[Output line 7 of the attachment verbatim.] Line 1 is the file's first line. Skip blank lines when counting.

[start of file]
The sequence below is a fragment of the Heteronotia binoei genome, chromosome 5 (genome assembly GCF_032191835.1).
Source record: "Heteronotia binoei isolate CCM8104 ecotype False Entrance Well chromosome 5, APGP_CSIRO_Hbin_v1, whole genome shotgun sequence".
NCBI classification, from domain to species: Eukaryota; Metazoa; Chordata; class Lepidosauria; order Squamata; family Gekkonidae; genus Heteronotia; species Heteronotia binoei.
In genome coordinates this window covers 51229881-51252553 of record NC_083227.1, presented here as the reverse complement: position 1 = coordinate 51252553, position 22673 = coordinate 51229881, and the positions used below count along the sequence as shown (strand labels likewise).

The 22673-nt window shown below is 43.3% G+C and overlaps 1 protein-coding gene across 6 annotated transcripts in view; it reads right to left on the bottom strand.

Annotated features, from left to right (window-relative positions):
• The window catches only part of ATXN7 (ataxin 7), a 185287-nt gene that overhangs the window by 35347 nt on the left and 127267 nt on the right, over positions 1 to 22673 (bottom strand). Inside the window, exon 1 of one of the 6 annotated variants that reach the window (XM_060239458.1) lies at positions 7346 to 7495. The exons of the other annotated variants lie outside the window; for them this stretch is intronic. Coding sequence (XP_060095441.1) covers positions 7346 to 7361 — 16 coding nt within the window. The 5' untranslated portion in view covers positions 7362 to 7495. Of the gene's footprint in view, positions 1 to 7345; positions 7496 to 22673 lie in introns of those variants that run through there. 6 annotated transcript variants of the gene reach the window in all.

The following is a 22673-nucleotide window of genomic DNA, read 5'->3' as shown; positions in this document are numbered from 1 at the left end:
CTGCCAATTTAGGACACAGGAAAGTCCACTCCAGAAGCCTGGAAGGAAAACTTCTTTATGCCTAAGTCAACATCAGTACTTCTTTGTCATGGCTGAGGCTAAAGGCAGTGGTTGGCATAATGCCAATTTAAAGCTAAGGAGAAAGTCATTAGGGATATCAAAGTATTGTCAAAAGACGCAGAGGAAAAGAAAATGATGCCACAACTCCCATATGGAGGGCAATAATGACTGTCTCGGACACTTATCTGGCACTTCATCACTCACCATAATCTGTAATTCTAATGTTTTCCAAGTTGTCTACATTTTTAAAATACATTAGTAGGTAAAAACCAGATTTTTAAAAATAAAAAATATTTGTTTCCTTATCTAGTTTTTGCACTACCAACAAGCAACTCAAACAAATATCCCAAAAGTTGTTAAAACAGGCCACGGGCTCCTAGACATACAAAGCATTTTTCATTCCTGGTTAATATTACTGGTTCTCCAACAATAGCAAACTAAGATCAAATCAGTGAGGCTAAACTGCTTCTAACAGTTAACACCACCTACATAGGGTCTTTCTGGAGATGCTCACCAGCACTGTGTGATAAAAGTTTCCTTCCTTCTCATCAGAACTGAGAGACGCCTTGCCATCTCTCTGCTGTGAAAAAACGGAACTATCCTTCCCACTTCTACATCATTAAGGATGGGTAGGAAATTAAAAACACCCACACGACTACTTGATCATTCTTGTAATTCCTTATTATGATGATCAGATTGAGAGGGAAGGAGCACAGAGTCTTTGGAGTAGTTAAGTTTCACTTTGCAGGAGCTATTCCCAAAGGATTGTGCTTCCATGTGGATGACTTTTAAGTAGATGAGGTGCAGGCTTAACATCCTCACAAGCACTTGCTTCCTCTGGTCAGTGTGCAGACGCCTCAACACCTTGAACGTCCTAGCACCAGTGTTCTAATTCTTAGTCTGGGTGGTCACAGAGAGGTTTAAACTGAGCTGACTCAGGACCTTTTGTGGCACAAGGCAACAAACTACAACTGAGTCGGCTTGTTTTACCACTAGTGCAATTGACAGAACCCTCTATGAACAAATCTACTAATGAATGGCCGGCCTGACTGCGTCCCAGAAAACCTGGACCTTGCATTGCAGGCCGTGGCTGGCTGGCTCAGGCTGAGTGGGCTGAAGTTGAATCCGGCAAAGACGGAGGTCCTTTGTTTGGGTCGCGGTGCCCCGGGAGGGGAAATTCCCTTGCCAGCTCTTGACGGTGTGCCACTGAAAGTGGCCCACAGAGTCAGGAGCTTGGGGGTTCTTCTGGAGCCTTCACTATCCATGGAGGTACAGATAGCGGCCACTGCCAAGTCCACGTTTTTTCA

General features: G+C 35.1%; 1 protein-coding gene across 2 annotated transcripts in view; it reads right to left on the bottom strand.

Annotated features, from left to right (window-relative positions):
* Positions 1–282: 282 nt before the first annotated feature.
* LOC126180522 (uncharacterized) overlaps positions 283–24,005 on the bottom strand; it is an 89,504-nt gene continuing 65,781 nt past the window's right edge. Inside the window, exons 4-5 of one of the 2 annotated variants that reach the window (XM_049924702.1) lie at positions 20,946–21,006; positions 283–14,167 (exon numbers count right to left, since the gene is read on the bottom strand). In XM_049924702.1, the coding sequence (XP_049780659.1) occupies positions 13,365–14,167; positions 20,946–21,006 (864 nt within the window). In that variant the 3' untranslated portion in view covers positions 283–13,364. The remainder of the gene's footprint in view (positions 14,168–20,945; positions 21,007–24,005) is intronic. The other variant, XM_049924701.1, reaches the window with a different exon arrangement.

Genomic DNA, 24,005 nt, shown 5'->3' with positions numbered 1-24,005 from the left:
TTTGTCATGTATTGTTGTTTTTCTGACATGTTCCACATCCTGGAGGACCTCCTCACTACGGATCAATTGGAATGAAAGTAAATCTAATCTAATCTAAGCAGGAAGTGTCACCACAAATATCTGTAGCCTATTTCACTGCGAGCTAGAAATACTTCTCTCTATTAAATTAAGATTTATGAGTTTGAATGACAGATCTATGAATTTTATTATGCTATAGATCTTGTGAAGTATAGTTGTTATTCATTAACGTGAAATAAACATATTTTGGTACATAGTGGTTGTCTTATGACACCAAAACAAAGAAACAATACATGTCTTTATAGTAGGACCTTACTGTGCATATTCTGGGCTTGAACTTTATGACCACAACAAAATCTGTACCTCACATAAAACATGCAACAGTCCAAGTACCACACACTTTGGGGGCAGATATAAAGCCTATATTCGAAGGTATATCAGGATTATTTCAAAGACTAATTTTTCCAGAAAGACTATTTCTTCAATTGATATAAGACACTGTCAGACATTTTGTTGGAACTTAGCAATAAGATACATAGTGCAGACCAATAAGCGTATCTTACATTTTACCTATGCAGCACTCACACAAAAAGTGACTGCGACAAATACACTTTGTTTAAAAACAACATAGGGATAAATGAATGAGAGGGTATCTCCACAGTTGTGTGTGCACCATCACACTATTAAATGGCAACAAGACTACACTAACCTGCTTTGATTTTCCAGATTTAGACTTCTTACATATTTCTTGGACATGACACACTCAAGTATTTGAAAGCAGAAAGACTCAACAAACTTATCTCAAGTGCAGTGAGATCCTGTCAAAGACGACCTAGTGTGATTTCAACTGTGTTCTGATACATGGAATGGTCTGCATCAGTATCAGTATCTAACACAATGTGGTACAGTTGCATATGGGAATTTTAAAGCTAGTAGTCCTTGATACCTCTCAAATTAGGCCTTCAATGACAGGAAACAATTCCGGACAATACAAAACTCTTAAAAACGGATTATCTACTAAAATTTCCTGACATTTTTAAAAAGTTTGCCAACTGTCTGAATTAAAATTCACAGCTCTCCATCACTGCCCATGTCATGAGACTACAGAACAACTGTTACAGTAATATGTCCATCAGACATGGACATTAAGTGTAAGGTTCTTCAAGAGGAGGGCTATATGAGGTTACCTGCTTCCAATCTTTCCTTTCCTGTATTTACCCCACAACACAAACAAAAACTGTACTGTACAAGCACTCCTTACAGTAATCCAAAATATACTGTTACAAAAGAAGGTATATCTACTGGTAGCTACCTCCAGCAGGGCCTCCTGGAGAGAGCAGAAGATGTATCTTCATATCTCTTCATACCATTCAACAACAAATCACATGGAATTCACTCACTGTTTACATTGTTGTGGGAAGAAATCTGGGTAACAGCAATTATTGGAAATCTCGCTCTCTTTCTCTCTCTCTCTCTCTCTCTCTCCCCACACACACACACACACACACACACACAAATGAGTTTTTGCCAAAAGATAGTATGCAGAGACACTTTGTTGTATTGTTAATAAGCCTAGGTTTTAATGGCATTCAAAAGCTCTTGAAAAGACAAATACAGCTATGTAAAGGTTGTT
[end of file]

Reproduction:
• The window catches only part of ATXN7 (ataxin 7), a 185287-nt gene that overhangs the window by 35347 nt on the left and 127267 nt on the right, over positions 1 to 22673 (bottom strand). Inside the window, exon 1 of one of the 6 annotated variants that reach the window (XM_060239458.1) lies at positions 7346 to 7495. The exons of the other annotated variants lie outside the window; for them this stretch is intronic. Coding sequence (XP_060095441.1) covers positions 7346 to 7361 — 16 coding nt within the window. The 5' untranslated portion in view covers positions 7362 to 7495. Of the gene's footprint in view, positions 1 to 7345; positions 7496 to 22673 lie in introns of those variants that run through there. 6 annotated transcript variants of the gene reach the window in all.